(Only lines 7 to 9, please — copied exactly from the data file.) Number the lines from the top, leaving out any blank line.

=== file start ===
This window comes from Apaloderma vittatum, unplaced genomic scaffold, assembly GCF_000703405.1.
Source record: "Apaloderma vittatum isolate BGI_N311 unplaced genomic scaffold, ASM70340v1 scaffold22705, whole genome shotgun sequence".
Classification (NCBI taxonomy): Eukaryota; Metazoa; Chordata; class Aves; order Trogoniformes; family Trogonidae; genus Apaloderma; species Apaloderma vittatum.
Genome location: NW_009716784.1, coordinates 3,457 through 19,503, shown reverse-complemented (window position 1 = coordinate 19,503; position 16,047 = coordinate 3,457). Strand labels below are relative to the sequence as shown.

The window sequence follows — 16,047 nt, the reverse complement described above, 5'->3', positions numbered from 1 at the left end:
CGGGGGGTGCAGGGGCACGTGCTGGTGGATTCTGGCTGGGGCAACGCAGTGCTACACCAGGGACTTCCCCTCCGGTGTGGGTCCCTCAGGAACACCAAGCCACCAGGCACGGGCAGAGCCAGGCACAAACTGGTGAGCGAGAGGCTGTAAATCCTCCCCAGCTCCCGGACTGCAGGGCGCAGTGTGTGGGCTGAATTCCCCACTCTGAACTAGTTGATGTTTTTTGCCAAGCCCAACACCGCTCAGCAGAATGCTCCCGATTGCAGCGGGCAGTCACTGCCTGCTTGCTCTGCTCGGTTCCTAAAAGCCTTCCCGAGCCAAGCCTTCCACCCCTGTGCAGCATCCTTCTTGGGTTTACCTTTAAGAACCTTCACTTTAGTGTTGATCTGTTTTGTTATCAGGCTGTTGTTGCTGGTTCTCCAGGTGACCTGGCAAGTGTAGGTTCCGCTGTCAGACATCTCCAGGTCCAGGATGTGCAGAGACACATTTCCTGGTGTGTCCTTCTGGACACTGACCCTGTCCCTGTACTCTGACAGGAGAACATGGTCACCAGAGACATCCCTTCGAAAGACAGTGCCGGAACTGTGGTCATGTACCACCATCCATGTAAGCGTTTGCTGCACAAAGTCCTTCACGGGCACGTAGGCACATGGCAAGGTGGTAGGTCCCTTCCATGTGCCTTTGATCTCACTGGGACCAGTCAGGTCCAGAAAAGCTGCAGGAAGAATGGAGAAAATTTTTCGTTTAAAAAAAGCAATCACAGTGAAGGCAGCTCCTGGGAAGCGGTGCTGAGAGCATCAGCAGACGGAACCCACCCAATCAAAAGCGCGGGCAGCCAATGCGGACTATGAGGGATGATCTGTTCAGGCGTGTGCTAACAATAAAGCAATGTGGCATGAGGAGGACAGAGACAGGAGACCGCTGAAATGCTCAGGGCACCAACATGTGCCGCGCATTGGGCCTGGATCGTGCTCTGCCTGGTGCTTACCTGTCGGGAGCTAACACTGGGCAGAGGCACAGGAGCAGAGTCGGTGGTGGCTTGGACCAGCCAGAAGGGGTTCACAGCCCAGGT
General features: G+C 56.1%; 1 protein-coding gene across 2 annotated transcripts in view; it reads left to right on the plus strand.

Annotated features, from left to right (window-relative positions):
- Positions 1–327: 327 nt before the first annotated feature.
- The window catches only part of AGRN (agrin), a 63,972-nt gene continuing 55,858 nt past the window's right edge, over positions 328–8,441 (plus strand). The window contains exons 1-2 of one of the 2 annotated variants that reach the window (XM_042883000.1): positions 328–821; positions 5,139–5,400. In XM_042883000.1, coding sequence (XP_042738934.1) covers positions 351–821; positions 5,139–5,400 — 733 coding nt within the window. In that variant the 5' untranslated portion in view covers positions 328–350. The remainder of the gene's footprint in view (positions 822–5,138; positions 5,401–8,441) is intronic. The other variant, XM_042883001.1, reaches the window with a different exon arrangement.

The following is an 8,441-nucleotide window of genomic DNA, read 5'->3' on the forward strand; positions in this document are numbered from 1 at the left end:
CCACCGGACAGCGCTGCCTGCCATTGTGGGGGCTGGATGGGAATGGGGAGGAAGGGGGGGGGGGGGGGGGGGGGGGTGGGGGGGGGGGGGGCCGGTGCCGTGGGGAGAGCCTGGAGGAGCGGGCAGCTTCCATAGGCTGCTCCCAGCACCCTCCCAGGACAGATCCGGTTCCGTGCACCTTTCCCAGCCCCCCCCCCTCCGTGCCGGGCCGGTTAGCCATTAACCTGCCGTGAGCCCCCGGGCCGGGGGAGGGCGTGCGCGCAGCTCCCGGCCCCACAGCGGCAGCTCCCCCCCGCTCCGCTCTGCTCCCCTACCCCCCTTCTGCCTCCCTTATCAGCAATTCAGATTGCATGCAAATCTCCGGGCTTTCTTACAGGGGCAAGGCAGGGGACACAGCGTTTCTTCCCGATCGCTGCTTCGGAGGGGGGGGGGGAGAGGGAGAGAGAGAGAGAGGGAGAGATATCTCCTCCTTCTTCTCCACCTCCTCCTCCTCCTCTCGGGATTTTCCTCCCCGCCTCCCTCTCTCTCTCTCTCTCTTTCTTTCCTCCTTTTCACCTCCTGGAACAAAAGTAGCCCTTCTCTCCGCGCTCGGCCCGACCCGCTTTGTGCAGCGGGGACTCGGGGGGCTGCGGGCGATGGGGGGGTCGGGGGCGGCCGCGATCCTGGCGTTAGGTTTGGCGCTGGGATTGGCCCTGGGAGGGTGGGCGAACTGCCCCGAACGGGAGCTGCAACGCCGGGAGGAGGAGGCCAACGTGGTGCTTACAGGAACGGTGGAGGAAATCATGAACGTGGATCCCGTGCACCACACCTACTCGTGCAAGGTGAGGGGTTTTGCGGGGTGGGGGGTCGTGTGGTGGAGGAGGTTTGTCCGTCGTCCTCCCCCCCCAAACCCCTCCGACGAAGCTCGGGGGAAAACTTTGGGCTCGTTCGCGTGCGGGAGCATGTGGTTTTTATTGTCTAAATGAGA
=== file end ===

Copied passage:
General features: G+C 56.1%; 1 protein-coding gene across 2 annotated transcripts in view; it reads left to right on the plus strand.

Annotated features, from left to right (window-relative positions):
- Positions 1–327: 327 nt before the first annotated feature.